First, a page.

Polarized ion transport during migration of transformed Madin-Darby canine kidney cells
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- Schwab, A., Gabriel, K., Finsterwalder, F. et al. Pflugers Arch. (1995) 430: 802. doi:10.1007/BF00386179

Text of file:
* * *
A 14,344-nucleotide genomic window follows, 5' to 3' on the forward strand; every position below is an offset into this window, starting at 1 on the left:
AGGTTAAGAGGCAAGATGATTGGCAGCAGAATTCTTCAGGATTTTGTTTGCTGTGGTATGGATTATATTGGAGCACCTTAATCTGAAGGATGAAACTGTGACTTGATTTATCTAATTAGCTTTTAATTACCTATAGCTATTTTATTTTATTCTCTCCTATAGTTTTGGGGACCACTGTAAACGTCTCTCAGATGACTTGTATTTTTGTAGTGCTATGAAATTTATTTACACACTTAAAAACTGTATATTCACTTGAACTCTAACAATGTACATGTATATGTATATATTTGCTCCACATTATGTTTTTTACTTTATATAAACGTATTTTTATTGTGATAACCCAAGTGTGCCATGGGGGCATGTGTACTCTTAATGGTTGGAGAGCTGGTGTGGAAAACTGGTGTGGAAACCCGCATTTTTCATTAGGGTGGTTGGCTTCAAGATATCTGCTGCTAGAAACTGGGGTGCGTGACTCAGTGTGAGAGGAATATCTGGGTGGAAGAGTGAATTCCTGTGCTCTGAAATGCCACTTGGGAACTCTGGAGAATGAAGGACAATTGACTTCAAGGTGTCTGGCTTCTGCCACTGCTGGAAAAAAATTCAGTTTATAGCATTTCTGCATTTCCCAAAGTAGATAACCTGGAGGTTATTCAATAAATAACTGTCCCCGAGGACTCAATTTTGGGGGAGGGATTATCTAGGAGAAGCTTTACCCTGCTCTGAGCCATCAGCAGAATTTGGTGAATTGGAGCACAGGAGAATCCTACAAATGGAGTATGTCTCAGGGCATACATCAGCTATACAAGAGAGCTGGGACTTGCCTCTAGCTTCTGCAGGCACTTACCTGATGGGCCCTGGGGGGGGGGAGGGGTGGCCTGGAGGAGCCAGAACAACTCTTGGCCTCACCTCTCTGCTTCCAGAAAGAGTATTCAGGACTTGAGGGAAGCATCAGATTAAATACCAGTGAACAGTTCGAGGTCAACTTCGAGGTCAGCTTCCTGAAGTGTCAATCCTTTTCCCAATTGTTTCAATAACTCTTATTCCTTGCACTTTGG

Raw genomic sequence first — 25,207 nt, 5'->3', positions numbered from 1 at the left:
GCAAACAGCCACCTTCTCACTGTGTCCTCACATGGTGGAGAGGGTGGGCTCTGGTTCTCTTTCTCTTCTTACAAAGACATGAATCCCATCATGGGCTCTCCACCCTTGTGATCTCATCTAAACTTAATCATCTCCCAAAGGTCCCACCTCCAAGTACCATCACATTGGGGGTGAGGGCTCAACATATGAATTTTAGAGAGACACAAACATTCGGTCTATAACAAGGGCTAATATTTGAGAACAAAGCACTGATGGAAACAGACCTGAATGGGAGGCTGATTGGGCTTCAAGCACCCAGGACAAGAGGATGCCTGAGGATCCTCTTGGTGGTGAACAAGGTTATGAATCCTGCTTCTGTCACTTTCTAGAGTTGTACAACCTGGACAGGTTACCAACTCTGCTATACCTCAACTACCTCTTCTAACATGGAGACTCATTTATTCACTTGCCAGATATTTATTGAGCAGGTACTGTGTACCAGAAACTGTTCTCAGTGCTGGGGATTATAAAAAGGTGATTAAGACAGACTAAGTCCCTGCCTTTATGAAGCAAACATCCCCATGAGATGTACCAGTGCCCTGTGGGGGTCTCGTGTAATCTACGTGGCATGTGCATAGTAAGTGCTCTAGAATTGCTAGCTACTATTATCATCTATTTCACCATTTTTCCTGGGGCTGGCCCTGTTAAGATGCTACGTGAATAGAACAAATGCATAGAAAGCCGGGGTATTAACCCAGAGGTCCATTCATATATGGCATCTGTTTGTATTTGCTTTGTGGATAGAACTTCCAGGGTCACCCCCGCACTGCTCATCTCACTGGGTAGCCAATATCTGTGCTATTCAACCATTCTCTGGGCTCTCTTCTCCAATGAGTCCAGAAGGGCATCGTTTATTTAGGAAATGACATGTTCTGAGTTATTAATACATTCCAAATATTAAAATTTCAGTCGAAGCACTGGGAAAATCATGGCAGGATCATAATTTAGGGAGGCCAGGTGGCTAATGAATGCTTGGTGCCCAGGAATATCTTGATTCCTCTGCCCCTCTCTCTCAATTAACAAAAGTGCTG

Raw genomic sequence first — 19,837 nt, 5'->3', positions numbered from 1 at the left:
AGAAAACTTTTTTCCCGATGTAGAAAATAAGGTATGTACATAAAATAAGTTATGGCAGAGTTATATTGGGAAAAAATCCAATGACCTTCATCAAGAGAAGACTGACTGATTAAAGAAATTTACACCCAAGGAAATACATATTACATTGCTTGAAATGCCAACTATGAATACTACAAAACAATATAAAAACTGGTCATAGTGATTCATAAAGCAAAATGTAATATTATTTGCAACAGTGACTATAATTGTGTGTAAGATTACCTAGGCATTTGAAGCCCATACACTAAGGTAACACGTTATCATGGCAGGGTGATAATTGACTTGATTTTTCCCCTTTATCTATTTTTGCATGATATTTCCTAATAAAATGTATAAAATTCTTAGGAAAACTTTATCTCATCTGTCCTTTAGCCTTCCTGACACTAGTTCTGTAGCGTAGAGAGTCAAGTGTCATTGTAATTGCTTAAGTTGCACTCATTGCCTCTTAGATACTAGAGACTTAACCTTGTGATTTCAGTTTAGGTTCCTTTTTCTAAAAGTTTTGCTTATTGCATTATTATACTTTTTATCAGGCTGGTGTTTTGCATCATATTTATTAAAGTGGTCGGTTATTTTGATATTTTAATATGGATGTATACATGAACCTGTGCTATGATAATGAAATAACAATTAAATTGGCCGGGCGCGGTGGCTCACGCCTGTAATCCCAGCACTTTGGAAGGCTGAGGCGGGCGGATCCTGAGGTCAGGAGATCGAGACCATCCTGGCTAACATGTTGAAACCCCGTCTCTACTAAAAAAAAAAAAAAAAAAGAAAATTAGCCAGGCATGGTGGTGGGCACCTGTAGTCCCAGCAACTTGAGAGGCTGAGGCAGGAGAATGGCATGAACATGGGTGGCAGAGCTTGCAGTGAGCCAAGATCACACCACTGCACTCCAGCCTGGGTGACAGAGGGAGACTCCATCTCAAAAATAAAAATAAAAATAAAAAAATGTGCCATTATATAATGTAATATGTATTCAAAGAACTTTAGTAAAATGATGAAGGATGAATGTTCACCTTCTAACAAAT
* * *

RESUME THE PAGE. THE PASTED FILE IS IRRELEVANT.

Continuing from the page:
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Epithelial cells lose their usual polarization during carcinogenesis. Although most malignant tumours are of epithelial origin little is known about ion channels in carcinoma cells. Previously, we observed that migration of transformed Madin-Darby canine kidney (MDCK-F) cells depended on oscillating K+ channel activity. In the present study we examined whether periodic K+ channel activity may cause changes of cell volume, and whether K+ channel activity is distributed in a uniform way in MDCK-F cells. After determining the average volume of MDCK-F cells (2013±270 μm3; n=8) by means of atomic force microscopy we deduced volume changes by calculating the K+ efflux during bursts of K+ channel activity. Therefore, we measured the membrane conductance of MDCK-F cells which periodically rose by 22.3±2.5 nS from a resting level of 6.5±1.4 nS (n=12), and we measured the membrane potential which hyperpolarized in parallel from −35.4±1.2 mV to −71.6±1.8 mV (n=11). The distribution of K+ channel activity was assessed by locally superfusing the front or rear end of migrating MDCK-F cells with the K+ channel blocker charybdotoxin (CTX). Only exposure of the rear end to CTX inhibited migration providing evidence for “horizontal” polarization of K+ channel activity in transformed MDCK-F cells. This is in contrast to the “vertical” polarization in parent MDCK cells. We propose that the asymmetrical distribution of K+ channel activity is a prerequisite for migration of MDCK-F cells.